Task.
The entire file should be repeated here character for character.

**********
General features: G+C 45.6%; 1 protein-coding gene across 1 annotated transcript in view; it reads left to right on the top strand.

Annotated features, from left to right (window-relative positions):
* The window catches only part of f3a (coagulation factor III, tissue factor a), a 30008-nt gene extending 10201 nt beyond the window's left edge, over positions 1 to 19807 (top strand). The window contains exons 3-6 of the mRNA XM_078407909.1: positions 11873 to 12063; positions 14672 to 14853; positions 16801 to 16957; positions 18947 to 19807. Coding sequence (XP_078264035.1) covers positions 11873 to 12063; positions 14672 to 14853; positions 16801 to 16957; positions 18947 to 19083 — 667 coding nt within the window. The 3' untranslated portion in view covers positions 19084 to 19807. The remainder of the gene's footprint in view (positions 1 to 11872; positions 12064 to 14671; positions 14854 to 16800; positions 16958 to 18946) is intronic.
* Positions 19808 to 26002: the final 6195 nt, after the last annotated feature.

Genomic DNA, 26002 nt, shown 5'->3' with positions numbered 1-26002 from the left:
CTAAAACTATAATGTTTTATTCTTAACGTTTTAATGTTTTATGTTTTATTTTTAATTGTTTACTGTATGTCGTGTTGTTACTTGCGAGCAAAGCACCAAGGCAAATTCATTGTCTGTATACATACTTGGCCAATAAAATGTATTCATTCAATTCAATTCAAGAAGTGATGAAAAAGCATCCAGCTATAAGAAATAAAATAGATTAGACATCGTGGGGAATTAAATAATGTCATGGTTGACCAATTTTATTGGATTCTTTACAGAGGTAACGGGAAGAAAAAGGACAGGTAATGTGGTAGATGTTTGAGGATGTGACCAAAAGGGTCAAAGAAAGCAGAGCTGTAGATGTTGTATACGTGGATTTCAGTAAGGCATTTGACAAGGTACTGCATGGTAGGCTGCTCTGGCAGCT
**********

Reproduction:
General features: G+C 45.6%; 1 protein-coding gene across 1 annotated transcript in view; it reads left to right on the top strand.

Annotated features, from left to right (window-relative positions):
* The window catches only part of f3a (coagulation factor III, tissue factor a), a 30008-nt gene extending 10201 nt beyond the window's left edge, over positions 1 to 19807 (top strand). The window contains exons 3-6 of the mRNA XM_078407909.1: positions 11873 to 12063; positions 14672 to 14853; positions 16801 to 16957; positions 18947 to 19807. Coding sequence (XP_078264035.1) covers positions 11873 to 12063; positions 14672 to 14853; positions 16801 to 16957; positions 18947 to 19083 — 667 coding nt within the window. The 3' untranslated portion in view covers positions 19084 to 19807. The remainder of the gene's footprint in view (positions 1 to 11872; positions 12064 to 14671; positions 14854 to 16800; positions 16958 to 18946) is intronic.
* Positions 19808 to 26002: the final 6195 nt, after the last annotated feature.

Genomic DNA, 26002 nt, shown 5'->3' with positions numbered 1-26002 from the left:
CTAAAACTATAATGTTTTATTCTTAACGTTTTAATGTTTTATGTTTTATTTTTAATTGTTTACTGTATGTCGTGTTGTTACTTGCGAGCAAAGCACCAAGGCAAATTCATTGTCTGTATACATACTTGGCCAATAAAATGTATTCATTCAATTCAATTCAAGAAGTGATGAAAAAGCATCCAGCTATAAGAAATAAAATAGATTAGACATCGTGGGGAATTAAATAATGTCATGGTTGACCAATTTTATTGGATTCTTTACAGAGGTAACGGGAAGAAAAAGGACAGGTAATGTGGTAGATGTTTGAGGATGTGACCAAAAGGGTCAAAGAAAGCAGAGCTGTAGATGTTGTATACGTGGATTTCAGTAAGGCATTTGACAAGGTACTGCATGGTAGGCTGCTCTGGCAGCT